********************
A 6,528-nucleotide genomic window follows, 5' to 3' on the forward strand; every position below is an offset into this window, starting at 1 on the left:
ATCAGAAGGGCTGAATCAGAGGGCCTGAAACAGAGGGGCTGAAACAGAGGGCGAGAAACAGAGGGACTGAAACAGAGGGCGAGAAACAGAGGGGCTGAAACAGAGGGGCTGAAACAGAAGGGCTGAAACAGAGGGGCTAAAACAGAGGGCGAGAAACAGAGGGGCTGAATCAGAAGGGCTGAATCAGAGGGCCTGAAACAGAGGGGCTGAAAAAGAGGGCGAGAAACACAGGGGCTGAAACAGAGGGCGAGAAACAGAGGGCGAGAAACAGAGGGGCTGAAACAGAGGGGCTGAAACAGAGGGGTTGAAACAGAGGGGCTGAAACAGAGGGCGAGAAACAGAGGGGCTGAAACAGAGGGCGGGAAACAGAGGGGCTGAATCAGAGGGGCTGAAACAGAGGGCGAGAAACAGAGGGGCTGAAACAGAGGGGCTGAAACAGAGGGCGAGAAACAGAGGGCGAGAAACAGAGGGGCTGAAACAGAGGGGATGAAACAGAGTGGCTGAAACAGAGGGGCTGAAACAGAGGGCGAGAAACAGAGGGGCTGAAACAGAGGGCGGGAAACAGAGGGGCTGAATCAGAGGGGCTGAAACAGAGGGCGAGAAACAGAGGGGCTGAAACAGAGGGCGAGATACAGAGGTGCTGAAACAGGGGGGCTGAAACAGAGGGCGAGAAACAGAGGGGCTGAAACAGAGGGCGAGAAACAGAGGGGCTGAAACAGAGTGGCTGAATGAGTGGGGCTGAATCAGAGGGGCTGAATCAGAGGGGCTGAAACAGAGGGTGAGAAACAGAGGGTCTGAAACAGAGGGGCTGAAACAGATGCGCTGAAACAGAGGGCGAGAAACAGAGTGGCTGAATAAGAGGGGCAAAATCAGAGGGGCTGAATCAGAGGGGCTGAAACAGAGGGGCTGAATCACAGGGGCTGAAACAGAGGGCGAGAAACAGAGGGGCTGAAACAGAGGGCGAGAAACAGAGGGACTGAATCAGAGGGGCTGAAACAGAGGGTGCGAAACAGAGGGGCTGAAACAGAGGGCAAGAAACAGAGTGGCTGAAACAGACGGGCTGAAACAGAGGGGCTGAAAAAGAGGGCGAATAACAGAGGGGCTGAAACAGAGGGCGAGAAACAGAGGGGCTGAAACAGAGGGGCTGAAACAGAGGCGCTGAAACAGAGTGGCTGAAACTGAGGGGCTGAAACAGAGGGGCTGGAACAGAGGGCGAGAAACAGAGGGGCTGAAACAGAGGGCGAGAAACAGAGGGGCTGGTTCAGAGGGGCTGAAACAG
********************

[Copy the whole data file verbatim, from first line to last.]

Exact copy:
A 6,528-nucleotide genomic window follows, 5' to 3' on the forward strand; every position below is an offset into this window, starting at 1 on the left:
ATCAGAAGGGCTGAATCAGAGGGCCTGAAACAGAGGGGCTGAAACAGAGGGCGAGAAACAGAGGGACTGAAACAGAGGGCGAGAAACAGAGGGGCTGAAACAGAGGGGCTGAAACAGAAGGGCTGAAACAGAGGGGCTAAAACAGAGGGCGAGAAACAGAGGGGCTGAATCAGAAGGGCTGAATCAGAGGGCCTGAAACAGAGGGGCTGAAAAAGAGGGCGAGAAACACAGGGGCTGAAACAGAGGGCGAGAAACAGAGGGCGAGAAACAGAGGGGCTGAAACAGAGGGGCTGAAACAGAGGGGTTGAAACAGAGGGGCTGAAACAGAGGGCGAGAAACAGAGGGGCTGAAACAGAGGGCGGGAAACAGAGGGGCTGAATCAGAGGGGCTGAAACAGAGGGCGAGAAACAGAGGGGCTGAAACAGAGGGGCTGAAACAGAGGGCGAGAAACAGAGGGCGAGAAACAGAGGGGCTGAAACAGAGGGGATGAAACAGAGTGGCTGAAACAGAGGGGCTGAAACAGAGGGCGAGAAACAGAGGGGCTGAAACAGAGGGCGGGAAACAGAGGGGCTGAATCAGAGGGGCTGAAACAGAGGGCGAGAAACAGAGGGGCTGAAACAGAGGGCGAGATACAGAGGTGCTGAAACAGGGGGGCTGAAACAGAGGGCGAGAAACAGAGGGGCTGAAACAGAGGGCGAGAAACAGAGGGGCTGAAACAGAGTGGCTGAATGAGTGGGGCTGAATCAGAGGGGCTGAATCAGAGGGGCTGAAACAGAGGGTGAGAAACAGAGGGTCTGAAACAGAGGGGCTGAAACAGATGCGCTGAAACAGAGGGCGAGAAACAGAGTGGCTGAATAAGAGGGGCAAAATCAGAGGGGCTGAATCAGAGGGGCTGAAACAGAGGGGCTGAATCACAGGGGCTGAAACAGAGGGCGAGAAACAGAGGGGCTGAAACAGAGGGCGAGAAACAGAGGGACTGAATCAGAGGGGCTGAAACAGAGGGTGCGAAACAGAGGGGCTGAAACAGAGGGCAAGAAACAGAGTGGCTGAAACAGACGGGCTGAAACAGAGGGGCTGAAAAAGAGGGCGAATAACAGAGGGGCTGAAACAGAGGGCGAGAAACAGAGGGGCTGAAACAGAGGGGCTGAAACAGAGGCGCTGAAACAGAGTGGCTGAAACTGAGGGGCTGAAACAGAGGGGCTGGAACAGAGGGCGAGAAACAGAGGGGCTGAAACAGAGGGCGAGAAACAGAGGGGCTGGTTCAGAGGGGCTGAAACAG